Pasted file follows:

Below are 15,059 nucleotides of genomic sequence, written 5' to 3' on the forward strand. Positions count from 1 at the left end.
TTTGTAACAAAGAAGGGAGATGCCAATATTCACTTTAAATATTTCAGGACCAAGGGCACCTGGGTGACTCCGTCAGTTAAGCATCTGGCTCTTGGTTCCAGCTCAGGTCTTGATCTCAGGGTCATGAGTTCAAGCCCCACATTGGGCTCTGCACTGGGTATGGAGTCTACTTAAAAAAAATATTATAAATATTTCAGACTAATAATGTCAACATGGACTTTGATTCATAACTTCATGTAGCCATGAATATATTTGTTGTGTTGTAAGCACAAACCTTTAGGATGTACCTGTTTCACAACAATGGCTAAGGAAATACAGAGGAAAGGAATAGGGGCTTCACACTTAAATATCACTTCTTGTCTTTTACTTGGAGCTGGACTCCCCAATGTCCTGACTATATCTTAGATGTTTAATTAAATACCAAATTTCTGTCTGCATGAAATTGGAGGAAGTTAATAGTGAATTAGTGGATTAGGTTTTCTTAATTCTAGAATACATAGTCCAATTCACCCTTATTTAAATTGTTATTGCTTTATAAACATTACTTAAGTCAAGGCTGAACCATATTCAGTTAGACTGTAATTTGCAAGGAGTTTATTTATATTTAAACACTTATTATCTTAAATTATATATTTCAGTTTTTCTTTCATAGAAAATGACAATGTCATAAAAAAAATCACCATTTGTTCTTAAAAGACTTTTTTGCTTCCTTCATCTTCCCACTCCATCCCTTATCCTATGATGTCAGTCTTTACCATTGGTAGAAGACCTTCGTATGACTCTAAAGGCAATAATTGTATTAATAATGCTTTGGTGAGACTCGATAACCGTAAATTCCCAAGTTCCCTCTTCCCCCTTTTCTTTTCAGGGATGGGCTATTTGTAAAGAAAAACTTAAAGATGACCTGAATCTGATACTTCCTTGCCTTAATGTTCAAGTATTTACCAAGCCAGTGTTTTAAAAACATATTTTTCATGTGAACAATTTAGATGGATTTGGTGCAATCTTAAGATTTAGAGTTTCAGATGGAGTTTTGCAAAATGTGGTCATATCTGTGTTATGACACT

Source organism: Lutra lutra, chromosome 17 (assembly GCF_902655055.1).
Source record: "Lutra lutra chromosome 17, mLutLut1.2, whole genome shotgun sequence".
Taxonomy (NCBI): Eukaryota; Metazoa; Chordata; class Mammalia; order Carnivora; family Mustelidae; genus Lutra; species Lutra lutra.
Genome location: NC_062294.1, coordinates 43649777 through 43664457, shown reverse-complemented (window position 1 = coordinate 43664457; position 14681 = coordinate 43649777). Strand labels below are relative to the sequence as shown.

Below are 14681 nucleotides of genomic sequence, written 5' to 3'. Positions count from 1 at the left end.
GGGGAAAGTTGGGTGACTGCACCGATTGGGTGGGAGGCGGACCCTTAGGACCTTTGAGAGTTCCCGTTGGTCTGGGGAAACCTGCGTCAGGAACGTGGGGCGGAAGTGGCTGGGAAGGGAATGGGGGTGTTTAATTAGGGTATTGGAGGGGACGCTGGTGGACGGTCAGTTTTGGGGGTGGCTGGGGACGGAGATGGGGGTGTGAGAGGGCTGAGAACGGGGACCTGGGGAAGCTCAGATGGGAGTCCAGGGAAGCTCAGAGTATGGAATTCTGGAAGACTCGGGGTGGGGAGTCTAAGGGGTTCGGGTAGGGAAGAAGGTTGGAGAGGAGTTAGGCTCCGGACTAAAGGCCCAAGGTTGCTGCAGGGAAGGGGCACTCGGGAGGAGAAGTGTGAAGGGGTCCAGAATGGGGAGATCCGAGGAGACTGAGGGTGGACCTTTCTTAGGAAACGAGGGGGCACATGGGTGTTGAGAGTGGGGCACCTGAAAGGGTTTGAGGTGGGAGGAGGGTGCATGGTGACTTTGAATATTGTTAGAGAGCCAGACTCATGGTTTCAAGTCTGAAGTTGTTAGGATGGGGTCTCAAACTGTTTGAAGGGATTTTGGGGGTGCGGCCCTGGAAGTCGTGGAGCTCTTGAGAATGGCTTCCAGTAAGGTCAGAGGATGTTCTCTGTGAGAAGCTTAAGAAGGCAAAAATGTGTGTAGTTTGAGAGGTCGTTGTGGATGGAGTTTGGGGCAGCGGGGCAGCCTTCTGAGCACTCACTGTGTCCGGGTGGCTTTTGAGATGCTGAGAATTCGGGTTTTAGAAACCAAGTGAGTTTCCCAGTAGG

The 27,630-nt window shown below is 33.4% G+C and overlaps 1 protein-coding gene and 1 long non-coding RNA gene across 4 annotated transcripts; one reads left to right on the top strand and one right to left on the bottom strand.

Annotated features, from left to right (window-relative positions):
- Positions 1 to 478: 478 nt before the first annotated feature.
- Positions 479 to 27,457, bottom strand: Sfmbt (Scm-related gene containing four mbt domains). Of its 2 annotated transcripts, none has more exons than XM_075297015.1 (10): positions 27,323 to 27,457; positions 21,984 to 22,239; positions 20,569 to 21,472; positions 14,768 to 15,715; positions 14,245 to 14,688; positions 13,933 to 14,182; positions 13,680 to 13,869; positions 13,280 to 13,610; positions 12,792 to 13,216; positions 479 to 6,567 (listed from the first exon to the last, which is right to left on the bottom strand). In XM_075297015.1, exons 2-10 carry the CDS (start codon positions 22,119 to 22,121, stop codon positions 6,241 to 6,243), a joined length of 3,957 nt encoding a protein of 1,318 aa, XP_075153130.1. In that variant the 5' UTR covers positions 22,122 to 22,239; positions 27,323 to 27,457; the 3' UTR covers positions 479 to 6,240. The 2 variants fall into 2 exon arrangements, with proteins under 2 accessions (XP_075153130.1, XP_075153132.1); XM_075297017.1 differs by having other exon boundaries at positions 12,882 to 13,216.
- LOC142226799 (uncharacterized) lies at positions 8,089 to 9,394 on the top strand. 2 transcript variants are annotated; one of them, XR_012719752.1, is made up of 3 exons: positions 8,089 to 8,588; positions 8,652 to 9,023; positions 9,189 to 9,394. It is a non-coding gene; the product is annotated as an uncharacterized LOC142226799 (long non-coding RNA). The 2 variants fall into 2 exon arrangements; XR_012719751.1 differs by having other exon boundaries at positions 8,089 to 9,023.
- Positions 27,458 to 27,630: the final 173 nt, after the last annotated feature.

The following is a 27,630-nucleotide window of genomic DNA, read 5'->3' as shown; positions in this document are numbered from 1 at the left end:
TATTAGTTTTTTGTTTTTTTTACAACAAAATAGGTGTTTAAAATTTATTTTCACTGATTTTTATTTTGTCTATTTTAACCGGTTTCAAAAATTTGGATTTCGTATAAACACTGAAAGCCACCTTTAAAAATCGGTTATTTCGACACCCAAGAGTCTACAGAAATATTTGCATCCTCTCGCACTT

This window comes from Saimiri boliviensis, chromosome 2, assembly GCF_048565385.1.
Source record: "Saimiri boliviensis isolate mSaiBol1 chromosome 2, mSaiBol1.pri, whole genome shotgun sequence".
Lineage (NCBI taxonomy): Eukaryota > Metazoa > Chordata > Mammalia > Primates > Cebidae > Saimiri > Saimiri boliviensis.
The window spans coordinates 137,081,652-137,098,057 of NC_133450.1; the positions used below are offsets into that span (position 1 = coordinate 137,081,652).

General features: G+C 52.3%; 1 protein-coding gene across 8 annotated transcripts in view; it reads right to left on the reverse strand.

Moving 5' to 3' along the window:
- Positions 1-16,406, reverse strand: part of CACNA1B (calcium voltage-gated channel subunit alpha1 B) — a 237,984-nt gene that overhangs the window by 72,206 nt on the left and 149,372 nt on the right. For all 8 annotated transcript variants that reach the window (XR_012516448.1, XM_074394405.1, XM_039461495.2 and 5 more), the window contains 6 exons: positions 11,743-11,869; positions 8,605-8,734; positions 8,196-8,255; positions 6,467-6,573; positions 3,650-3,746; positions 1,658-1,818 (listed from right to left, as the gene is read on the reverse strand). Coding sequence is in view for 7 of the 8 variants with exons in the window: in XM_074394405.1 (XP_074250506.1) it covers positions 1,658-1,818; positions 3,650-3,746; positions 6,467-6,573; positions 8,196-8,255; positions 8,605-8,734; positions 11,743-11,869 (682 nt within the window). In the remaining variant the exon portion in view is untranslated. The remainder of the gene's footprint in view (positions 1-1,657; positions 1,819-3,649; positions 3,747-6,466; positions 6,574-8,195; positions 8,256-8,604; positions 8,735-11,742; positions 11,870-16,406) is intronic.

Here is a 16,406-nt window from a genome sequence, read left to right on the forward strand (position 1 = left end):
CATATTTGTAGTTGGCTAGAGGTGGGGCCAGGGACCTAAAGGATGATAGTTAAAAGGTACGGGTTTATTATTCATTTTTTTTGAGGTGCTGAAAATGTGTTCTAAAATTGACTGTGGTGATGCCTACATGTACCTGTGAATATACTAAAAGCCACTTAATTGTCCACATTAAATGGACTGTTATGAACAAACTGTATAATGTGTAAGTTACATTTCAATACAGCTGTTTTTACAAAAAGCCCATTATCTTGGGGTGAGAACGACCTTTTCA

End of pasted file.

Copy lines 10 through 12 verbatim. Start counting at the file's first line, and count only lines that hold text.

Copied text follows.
Annotated features, from left to right (window-relative positions):
- Positions 1 to 478: 478 nt before the first annotated feature.
- Positions 479 to 27,457, bottom strand: Sfmbt (Scm-related gene containing four mbt domains). Of its 2 annotated transcripts, none has more exons than XM_075297015.1 (10): positions 27,323 to 27,457; positions 21,984 to 22,239; positions 20,569 to 21,472; positions 14,768 to 15,715; positions 14,245 to 14,688; positions 13,933 to 14,182; positions 13,680 to 13,869; positions 13,280 to 13,610; positions 12,792 to 13,216; positions 479 to 6,567 (listed from the first exon to the last, which is right to left on the bottom strand). In XM_075297015.1, exons 2-10 carry the CDS (start codon positions 22,119 to 22,121, stop codon positions 6,241 to 6,243), a joined length of 3,957 nt encoding a protein of 1,318 aa, XP_075153130.1. In that variant the 5' UTR covers positions 22,122 to 22,239; positions 27,323 to 27,457; the 3' UTR covers positions 479 to 6,240. The 2 variants fall into 2 exon arrangements, with proteins under 2 accessions (XP_075153130.1, XP_075153132.1); XM_075297017.1 differs by having other exon boundaries at positions 12,882 to 13,216.